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Korean organisers sorry for delays

Yung Cho Chung and Bernie EcclestoneKorean Grand Prix organisers have apologised to the Formula 1 community and fans for problems encountered at their new track this weekend - and have vowed to take on board any lessons in time to make changes for next year.

With work still going on at the Korean circuit ahead of Friday's opening practice, Korean chiefs are aware that the venue is not as well finished as they would have liked.

And with officials also learning about the logistics of hosting a race, race promoter Yung Cho Chung has admitted that this weekend will not be as good as he would have liked but he says that issues will be dealt with.

"The track itself is fine, but the rest I am not very happy with because we are two months behind schedule," Chung told AUTOSPORT at the Korean track on Thursday.

"So there has not been time to do everything. We are sorry for the audience because when the racing goes on, there will be just black asphalt and cars.

"I wanted more of a nice environment for the people, and I plan to do something for next year. I want to make sure that it looks a lot greener and I have to do that for next year. You want people coming here not only to watch the race, but also to enjoy the rest of the facilities.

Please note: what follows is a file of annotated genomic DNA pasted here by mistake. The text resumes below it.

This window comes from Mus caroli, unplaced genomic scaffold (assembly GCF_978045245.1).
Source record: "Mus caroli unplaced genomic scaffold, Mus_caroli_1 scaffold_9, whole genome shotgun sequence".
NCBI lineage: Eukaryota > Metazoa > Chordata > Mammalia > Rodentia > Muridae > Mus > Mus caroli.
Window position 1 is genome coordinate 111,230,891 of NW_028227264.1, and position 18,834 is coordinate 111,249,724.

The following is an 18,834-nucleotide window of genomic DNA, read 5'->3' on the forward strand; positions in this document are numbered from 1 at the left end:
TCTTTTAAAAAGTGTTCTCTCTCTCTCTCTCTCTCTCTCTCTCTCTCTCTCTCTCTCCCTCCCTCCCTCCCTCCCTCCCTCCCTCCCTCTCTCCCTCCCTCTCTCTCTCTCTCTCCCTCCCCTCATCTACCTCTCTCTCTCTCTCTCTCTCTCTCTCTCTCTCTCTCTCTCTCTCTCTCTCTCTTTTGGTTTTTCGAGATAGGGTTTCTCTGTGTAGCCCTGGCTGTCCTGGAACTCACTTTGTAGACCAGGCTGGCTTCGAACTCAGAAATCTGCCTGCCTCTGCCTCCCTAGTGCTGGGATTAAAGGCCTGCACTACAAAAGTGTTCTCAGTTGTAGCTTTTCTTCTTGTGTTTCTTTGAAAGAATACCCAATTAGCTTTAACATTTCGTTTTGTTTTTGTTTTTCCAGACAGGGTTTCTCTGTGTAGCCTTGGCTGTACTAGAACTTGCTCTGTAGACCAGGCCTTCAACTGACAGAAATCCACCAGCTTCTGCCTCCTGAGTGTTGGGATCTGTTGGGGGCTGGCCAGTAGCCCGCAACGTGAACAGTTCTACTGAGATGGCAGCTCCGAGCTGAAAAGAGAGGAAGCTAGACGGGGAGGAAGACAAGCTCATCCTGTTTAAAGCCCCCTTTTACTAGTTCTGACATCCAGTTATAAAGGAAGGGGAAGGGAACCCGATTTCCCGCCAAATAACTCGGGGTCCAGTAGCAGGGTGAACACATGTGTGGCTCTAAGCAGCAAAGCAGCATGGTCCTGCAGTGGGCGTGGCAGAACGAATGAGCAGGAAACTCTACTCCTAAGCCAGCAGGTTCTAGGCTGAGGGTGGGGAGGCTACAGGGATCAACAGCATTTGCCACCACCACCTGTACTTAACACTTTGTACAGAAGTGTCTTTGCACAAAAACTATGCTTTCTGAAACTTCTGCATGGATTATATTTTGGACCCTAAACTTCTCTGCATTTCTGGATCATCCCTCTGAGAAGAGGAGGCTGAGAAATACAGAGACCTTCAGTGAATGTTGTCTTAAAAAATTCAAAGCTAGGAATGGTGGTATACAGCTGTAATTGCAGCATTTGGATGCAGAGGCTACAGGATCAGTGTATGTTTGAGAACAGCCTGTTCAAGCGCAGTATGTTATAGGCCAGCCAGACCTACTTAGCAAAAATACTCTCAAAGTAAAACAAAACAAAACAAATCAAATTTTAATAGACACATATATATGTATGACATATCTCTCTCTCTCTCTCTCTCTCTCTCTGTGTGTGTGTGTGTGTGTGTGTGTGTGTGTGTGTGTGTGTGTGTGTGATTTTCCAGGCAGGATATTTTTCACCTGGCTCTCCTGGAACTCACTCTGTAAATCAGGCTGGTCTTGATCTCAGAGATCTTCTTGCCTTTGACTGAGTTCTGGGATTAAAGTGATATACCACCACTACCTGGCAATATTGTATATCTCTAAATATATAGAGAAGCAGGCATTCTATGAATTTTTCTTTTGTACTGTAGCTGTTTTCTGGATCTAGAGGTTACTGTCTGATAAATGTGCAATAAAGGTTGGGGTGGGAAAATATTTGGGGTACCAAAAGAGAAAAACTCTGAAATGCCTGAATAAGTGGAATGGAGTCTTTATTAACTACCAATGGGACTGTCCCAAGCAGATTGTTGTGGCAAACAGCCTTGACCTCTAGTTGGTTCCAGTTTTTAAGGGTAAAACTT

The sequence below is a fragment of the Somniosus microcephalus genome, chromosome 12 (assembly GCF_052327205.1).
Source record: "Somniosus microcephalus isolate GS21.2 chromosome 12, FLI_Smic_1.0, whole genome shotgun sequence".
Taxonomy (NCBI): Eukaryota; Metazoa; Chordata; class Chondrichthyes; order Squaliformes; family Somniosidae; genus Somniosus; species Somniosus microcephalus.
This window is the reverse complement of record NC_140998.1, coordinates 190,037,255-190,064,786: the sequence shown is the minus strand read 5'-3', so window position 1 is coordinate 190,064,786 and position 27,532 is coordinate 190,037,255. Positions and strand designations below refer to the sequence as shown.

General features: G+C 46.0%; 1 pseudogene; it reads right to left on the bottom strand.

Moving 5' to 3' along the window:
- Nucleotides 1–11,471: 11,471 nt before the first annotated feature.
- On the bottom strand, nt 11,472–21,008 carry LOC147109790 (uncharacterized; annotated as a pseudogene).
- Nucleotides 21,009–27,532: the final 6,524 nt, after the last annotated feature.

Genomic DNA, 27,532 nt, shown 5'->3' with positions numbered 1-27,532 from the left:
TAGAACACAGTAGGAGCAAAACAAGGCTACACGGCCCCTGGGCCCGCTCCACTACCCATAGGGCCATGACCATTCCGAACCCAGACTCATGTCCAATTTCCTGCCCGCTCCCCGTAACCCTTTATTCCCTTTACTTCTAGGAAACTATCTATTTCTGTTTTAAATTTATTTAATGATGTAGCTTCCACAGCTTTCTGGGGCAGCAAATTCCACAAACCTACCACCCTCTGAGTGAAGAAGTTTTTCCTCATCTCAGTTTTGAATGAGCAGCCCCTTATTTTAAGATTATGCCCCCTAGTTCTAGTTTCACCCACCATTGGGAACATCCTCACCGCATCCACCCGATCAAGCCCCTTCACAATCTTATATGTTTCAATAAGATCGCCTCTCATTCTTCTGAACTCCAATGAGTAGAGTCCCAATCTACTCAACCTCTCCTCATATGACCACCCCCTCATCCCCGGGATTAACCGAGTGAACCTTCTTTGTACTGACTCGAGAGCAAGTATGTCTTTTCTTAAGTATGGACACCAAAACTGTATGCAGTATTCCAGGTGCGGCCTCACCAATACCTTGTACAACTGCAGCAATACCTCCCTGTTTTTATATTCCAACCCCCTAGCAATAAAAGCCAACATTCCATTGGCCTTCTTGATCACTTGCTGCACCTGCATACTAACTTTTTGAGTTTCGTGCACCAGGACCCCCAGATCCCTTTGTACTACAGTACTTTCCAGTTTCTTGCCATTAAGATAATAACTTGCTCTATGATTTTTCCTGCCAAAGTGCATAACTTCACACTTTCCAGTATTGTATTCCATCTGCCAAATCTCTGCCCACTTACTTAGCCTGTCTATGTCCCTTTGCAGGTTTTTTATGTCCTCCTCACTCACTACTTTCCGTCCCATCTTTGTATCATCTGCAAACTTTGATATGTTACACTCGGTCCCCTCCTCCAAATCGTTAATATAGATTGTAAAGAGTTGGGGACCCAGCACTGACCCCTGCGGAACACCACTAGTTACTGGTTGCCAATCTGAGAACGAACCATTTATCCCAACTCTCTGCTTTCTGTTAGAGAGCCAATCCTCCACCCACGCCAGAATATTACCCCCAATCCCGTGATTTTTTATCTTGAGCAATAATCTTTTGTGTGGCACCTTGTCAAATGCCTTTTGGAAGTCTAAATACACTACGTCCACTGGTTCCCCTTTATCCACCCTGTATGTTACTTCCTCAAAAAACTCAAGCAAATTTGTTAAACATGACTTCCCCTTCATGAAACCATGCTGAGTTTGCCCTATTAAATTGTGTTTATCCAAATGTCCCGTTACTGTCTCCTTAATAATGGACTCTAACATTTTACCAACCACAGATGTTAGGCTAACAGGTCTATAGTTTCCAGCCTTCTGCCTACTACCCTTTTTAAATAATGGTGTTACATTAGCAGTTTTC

"People say it is nice circuit, and it is better than what they expected, but I feel terrible and I am not 100 per cent satisfied myself."

Chung said that race organisers and local government officials had already met to discuss concerns that have arisen including complaints about the standards of local hotel rooms and action was being taken to try and improve matters in the future.

"I have taken note of the improvements that are needed and we had a meeting last night with the government officials to discuss the issues," he said. "We have to educate them and understand the culture differences."

Despite the 11th hour completion of the track, which only passed its final FIA inspection a fortnight ago, Chung said he never had any doubts that the race would take place.

"We worked very hard in the last few months because we were behind schedule due to the weather," he said. "In July and August we had 38 days non-stop rain and my workers could not do anything at all.

"So I had to change the plan and with the deadline approaching we worked really hard, but we never thought about cancelling the race or postponing the opening of the circuit.

"I think today, as you can see, there are 1500 workers on it, plus the military are here being a great help. They all want to be a part of the construction."

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